“Tholins are very large, complex, organic molecules thought to include chemical precursors to life. Understanding how they form could provide valuable insight into the origin of life in the solar system," says Dr Hunter Waite, Southwest Research Institute, Space Science and Engineering Division and a leader of the ESA's Cassini’s Ion Spectrometer team.
Scientists analyzing data gathered by the Cassini spacecraft have confirmed the presence of heavy negative ions in the upper regions of Titan’s atmosphere. These particles are believed to act as organic building blocks for even more complicated molecules, which is an exciting indication that life on Titan is theoretically possible. This discovery was completely unexpected because of the chemical composition of the atmosphere, which lacks oxygen and mainly consists of nitrogen and methane. The observation has been verified on 16 different encounters.
“Cassini’s electron spectrometer has enabled us to detect negative ions which have 10,000 times the mass of hydrogen," said Andrew Coates, researcher at University College London’s Mullard Space Science Laboratory. "Additional rings of carbon can build up on these ions, forming molecules called polycyclic aromatic hydrocarbons, which may act as a basis for the earliest forms of life.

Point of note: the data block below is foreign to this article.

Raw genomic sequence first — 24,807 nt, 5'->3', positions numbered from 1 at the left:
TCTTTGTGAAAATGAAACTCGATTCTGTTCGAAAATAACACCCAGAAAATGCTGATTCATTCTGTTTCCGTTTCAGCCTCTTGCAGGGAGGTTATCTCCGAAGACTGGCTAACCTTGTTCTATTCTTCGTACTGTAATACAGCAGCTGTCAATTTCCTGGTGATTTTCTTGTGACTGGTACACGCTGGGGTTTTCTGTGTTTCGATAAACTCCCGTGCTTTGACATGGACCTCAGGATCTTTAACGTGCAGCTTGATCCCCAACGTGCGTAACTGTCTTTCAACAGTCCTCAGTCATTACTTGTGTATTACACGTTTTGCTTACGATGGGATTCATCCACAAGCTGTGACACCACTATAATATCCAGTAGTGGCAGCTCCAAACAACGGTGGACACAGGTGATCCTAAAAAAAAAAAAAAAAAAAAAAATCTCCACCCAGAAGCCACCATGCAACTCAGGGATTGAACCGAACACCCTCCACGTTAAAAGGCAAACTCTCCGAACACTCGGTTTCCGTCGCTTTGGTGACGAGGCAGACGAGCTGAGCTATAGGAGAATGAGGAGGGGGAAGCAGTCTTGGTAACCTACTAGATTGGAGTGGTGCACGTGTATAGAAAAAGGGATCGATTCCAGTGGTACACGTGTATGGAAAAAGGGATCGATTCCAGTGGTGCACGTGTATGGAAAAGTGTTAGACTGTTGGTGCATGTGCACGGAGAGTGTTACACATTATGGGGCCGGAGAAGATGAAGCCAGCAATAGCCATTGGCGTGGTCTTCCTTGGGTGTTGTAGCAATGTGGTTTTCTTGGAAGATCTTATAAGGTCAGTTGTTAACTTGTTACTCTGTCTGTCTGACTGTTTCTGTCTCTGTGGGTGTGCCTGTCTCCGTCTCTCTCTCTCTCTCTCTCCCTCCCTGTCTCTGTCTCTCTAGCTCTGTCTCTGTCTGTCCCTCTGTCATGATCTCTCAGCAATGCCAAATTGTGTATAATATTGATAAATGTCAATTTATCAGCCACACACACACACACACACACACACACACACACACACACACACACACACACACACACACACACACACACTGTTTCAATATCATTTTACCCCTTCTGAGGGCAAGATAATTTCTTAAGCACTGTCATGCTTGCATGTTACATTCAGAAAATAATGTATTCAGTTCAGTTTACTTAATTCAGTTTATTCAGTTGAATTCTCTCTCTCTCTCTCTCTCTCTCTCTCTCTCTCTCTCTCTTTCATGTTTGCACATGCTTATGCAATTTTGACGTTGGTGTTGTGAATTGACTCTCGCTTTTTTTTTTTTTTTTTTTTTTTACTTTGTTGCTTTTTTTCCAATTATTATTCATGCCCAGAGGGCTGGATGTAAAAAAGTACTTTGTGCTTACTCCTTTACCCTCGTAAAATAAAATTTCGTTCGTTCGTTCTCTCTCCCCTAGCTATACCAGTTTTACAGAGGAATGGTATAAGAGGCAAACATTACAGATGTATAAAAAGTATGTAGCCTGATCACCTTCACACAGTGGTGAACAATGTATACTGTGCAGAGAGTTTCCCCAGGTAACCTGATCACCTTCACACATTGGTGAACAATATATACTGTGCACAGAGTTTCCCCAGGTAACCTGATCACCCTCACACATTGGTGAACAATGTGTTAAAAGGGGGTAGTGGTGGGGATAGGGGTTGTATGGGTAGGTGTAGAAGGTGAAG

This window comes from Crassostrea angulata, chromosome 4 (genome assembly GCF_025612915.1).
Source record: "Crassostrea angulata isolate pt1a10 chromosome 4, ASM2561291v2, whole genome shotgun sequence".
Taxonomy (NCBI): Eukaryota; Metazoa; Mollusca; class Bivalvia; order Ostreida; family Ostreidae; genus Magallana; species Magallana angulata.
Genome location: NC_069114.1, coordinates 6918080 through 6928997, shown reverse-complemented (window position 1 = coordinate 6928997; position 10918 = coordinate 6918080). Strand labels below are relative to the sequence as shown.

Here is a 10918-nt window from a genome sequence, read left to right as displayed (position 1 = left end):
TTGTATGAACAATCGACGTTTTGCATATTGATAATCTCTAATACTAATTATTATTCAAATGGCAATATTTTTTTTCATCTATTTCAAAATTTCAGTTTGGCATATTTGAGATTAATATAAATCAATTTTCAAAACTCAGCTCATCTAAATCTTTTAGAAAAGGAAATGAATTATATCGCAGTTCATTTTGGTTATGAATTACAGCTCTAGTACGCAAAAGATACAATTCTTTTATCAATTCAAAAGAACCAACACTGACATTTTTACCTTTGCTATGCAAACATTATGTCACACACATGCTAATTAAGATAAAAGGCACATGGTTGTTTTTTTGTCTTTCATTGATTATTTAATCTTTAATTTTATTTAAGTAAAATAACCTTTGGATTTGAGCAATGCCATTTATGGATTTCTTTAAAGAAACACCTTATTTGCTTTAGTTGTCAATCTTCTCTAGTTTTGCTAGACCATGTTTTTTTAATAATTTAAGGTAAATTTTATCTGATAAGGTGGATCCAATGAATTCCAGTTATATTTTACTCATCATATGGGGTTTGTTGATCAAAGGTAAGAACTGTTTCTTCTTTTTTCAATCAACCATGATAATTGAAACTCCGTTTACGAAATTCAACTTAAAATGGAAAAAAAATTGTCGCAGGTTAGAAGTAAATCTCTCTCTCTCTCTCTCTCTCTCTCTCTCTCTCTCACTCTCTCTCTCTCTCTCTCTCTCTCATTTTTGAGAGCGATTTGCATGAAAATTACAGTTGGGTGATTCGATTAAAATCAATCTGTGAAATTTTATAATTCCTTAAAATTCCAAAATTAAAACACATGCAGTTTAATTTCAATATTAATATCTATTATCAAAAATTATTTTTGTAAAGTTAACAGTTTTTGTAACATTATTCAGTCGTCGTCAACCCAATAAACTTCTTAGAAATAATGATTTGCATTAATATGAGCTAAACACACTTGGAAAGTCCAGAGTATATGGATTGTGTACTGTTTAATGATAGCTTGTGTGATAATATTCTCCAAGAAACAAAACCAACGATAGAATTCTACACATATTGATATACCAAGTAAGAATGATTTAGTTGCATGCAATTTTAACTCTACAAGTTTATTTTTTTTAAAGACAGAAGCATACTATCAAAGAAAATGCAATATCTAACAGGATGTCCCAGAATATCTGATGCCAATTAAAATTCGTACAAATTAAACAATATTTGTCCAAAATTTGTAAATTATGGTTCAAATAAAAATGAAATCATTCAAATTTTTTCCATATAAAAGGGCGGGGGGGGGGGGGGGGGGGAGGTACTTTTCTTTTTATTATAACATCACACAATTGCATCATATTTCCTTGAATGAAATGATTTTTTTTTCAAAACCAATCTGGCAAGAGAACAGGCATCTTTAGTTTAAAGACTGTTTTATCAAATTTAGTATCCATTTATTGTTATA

“Their existence poses questions about the processes involved in atmospheric chemistry and aerosol formation and we now think it most likely that these negative ions form in the upper atmosphere before moving closer to the surface, where they probably form the mist which shrouds the planet and which has hidden its secrets from us in the past. It was this mist which stopped the Voyager mission from examining Titan more closely in 1980 and was one of the reasons that Cassini was launched.
The Daily Galaxy via University College London
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